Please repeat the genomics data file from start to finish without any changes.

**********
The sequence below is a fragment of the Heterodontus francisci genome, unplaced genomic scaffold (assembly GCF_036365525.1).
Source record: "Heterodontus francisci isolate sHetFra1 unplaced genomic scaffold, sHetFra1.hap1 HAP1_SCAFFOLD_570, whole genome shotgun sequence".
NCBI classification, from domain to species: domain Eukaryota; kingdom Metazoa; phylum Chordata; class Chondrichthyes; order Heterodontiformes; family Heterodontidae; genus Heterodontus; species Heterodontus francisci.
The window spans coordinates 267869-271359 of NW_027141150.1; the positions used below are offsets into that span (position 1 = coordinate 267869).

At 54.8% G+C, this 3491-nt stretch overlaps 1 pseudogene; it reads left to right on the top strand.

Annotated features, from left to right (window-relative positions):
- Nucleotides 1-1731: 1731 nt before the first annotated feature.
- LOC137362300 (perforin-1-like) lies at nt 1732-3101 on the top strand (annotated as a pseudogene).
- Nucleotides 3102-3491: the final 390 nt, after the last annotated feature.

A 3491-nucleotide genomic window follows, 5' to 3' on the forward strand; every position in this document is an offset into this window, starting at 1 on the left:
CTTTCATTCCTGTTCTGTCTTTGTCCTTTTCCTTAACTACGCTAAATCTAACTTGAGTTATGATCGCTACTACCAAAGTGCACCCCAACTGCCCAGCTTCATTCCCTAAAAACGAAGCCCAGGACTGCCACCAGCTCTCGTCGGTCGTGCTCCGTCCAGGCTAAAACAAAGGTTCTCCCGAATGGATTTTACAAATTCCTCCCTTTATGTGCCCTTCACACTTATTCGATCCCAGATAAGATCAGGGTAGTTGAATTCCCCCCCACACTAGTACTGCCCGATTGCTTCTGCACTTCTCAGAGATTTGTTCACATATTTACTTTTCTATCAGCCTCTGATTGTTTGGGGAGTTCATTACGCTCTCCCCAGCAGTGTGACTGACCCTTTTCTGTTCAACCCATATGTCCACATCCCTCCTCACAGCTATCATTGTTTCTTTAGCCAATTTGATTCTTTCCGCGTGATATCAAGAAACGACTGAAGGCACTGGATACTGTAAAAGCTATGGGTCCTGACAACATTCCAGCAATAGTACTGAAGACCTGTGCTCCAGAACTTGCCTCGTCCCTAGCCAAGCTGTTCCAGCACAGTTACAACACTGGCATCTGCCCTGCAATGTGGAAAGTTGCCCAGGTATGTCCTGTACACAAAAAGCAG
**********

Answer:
The sequence below is a fragment of the Heterodontus francisci genome, unplaced genomic scaffold (assembly GCF_036365525.1).
Source record: "Heterodontus francisci isolate sHetFra1 unplaced genomic scaffold, sHetFra1.hap1 HAP1_SCAFFOLD_570, whole genome shotgun sequence".
NCBI classification, from domain to species: domain Eukaryota; kingdom Metazoa; phylum Chordata; class Chondrichthyes; order Heterodontiformes; family Heterodontidae; genus Heterodontus; species Heterodontus francisci.
The window spans coordinates 267869-271359 of NW_027141150.1; the positions used below are offsets into that span (position 1 = coordinate 267869).

At 54.8% G+C, this 3491-nt stretch overlaps 1 pseudogene; it reads left to right on the top strand.

Annotated features, from left to right (window-relative positions):
- Nucleotides 1-1731: 1731 nt before the first annotated feature.
- LOC137362300 (perforin-1-like) lies at nt 1732-3101 on the top strand (annotated as a pseudogene).
- Nucleotides 3102-3491: the final 390 nt, after the last annotated feature.

A 3491-nucleotide genomic window follows, 5' to 3' on the forward strand; every position in this document is an offset into this window, starting at 1 on the left:
CTTTCATTCCTGTTCTGTCTTTGTCCTTTTCCTTAACTACGCTAAATCTAACTTGAGTTATGATCGCTACTACCAAAGTGCACCCCAACTGCCCAGCTTCATTCCCTAAAAACGAAGCCCAGGACTGCCACCAGCTCTCGTCGGTCGTGCTCCGTCCAGGCTAAAACAAAGGTTCTCCCGAATGGATTTTACAAATTCCTCCCTTTATGTGCCCTTCACACTTATTCGATCCCAGATAAGATCAGGGTAGTTGAATTCCCCCCCACACTAGTACTGCCCGATTGCTTCTGCACTTCTCAGAGATTTGTTCACATATTTACTTTTCTATCAGCCTCTGATTGTTTGGGGAGTTCATTACGCTCTCCCCAGCAGTGTGACTGACCCTTTTCTGTTCAACCCATATGTCCACATCCCTCCTCACAGCTATCATTGTTTCTTTAGCCAATTTGATTCTTTCCGCGTGATATCAAGAAACGACTGAAGGCACTGGATACTGTAAAAGCTATGGGTCCTGACAACATTCCAGCAATAGTACTGAAGACCTGTGCTCCAGAACTTGCCTCGTCCCTAGCCAAGCTGTTCCAGCACAGTTACAACACTGGCATCTGCCCTGCAATGTGGAAAGTTGCCCAGGTATGTCCTGTACACAAAAAGCAG